The ball has been shown to reduce anxiety by up to 75 percent and protect against anxiety-driven thoughts – also known as anxiety. And all thanks to the fact that the ball “breathes”.
At a time when mental health problems are rampant, there are – fortunately – different ways to promote mental health. One of these methods – a very simple one – simply involves becoming fully aware of your breathing. It has already been shown to reduce anxiety and increase well-being. But many people find it difficult to focus on their breathing (for long) and soon find their minds wandering, missing the positive effects breathing techniques can have on mental health.
Alex Farrall, a student at the University of Bath, has come up with a solution to this problem. He has developed a “breathing” ball. The subjects’ breathing rhythm is recorded by sensors, and the ball then expands and contracts in the same rhythm. “When people hold the ball, their breath becomes a physical object in their hand,” Farrall explains. “They can feel the airflow and see it as the ball expands and contracts (…) By physically shaping the breath, this ball increases self-awareness.” It also becomes easier to focus on breathing. “I hope this device can be part of the solution that people with mental health issues are looking for.”
Experience suggests that the ball can actually make a big difference. During these experiments, test subjects were asked to focus on their breathing using audio recordings from a meditation app. Half of the test subjects were given the “breathe” ball. The experiment reveals that people who used the ball saw their anxiety levels decrease by an average of approximately 75 percent. In people who only listened to the meditation app, their feelings of anxiety decreased by only 31%. The combination of meditation and the ball has also been shown to provide 56% better protection against anxiety than meditation alone. In addition, people who held the ball showed higher heart rate variability, indicating that they were better able to regulate their emotions and deal better with stress than people who only listened to the app.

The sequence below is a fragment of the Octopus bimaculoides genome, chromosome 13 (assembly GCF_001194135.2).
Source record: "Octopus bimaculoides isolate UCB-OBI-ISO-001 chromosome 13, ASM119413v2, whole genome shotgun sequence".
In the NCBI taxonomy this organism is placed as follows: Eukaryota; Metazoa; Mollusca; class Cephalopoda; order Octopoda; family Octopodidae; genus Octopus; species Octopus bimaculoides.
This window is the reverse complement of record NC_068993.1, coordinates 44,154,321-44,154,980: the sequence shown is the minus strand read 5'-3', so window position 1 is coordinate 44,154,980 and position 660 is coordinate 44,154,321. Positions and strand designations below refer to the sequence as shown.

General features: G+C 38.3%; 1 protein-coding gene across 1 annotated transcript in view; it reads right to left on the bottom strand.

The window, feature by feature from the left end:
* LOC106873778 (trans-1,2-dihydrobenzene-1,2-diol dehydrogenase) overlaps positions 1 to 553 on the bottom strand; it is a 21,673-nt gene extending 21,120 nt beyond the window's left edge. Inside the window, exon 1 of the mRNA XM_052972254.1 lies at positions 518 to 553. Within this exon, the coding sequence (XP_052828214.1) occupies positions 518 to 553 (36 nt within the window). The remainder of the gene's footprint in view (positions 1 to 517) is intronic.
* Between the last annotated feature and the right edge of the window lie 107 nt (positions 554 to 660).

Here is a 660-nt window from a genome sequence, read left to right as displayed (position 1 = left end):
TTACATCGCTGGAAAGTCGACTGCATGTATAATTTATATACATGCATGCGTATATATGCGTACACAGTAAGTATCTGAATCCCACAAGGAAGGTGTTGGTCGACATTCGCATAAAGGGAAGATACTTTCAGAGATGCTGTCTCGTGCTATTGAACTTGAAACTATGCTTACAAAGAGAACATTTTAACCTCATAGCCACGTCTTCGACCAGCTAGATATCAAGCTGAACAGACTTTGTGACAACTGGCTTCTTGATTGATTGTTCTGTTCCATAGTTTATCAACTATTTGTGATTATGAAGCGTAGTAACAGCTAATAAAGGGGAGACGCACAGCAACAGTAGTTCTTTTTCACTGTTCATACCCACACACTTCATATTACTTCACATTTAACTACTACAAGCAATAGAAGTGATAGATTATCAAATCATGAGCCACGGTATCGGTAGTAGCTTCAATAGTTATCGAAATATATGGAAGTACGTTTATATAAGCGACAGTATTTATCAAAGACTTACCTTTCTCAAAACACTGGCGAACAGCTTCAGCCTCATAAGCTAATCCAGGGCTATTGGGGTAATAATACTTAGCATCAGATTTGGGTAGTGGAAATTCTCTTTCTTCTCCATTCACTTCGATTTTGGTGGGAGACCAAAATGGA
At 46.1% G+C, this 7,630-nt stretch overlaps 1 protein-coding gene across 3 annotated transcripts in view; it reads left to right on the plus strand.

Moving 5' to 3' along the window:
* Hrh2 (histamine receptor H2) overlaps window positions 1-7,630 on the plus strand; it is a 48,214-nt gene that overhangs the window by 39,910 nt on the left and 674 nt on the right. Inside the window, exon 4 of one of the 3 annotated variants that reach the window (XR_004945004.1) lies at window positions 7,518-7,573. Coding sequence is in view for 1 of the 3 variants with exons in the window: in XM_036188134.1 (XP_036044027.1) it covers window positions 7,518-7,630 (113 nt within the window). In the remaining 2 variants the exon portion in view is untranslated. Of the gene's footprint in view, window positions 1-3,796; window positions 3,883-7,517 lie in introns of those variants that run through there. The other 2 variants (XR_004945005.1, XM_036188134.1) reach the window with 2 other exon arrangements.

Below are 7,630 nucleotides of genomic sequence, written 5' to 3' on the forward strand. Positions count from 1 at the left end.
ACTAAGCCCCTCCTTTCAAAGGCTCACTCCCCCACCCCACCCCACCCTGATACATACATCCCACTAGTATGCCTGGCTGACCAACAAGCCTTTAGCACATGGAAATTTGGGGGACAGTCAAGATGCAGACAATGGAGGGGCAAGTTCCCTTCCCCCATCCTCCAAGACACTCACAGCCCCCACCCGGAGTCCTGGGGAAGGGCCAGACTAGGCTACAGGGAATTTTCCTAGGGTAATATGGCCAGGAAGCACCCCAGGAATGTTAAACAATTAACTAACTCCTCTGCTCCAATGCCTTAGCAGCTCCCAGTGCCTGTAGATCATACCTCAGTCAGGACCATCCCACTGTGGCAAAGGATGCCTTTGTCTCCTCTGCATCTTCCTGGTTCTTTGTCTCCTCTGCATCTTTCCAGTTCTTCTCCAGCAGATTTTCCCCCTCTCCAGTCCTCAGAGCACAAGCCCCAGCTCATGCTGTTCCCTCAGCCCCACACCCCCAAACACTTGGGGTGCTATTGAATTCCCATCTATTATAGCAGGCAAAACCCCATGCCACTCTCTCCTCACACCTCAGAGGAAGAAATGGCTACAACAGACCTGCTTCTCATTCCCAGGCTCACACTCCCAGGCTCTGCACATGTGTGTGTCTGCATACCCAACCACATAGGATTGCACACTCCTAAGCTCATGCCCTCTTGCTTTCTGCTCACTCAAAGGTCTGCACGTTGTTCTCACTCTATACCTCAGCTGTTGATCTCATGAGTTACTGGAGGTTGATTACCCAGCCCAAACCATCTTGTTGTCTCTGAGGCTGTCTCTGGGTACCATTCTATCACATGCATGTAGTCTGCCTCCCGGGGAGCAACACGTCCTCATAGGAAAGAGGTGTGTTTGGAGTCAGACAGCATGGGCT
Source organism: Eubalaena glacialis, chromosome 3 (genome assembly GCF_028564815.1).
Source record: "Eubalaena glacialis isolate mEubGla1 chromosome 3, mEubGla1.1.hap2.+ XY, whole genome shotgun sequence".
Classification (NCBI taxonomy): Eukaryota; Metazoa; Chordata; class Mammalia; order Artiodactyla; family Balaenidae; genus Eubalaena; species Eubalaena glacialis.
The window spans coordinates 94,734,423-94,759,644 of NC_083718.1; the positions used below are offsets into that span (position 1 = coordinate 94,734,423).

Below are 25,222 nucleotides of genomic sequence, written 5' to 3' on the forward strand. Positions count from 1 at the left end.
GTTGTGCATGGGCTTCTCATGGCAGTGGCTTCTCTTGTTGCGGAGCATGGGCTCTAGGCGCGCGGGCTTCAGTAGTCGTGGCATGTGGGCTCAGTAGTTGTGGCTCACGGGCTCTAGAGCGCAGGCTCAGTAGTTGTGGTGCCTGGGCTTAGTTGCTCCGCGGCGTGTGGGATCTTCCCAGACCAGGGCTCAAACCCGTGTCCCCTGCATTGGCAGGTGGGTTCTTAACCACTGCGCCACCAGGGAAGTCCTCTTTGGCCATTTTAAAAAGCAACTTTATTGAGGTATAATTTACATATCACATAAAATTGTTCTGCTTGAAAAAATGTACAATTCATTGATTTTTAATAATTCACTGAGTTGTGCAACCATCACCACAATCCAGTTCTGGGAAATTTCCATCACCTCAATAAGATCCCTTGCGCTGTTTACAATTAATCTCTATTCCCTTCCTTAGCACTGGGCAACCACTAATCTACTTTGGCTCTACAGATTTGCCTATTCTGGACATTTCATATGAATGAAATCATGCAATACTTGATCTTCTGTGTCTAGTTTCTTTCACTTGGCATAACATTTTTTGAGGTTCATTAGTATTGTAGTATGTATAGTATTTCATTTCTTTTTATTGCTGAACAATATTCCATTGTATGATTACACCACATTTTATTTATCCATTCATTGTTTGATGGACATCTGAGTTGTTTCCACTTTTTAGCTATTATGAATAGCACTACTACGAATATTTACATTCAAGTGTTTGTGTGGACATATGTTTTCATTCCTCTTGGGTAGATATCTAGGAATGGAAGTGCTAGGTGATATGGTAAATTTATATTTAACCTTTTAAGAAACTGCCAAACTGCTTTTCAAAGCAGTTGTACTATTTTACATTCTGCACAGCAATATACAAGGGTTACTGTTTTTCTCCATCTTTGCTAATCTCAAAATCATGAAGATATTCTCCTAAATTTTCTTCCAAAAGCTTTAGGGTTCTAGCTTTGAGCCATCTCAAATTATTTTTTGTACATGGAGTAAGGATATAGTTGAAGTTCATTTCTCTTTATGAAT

At home or in the clinic
Ultimately, if it were up to Farrall, the ball would end up being used by people in mental health clinics and at home. At home, for example, people can use it to regulate their emotions or focus better during meditation exercises. In a clinical setting, the ball can be used to make people more receptive to other interventions that require the patient’s full concentration.
However, before we see the ball again at home or in the clinic, more research is needed. For example, Farrall wants to conduct a larger study to map the health benefits of the ball. The ball also needs more development; For example, the experiments used sensors that were taped to people’s bodies and recorded their breathing rhythm, and the resulting data was then sent to the ball via a computer, so the ball could imitate breathing. But in the future, Farrall would like to develop a wireless ball. This can be done, for example, by connecting the ball via Bluetooth to a smart watch that records breathing. This ball can therefore be used anywhere – at home, in the garden, at the clinic or on vacation.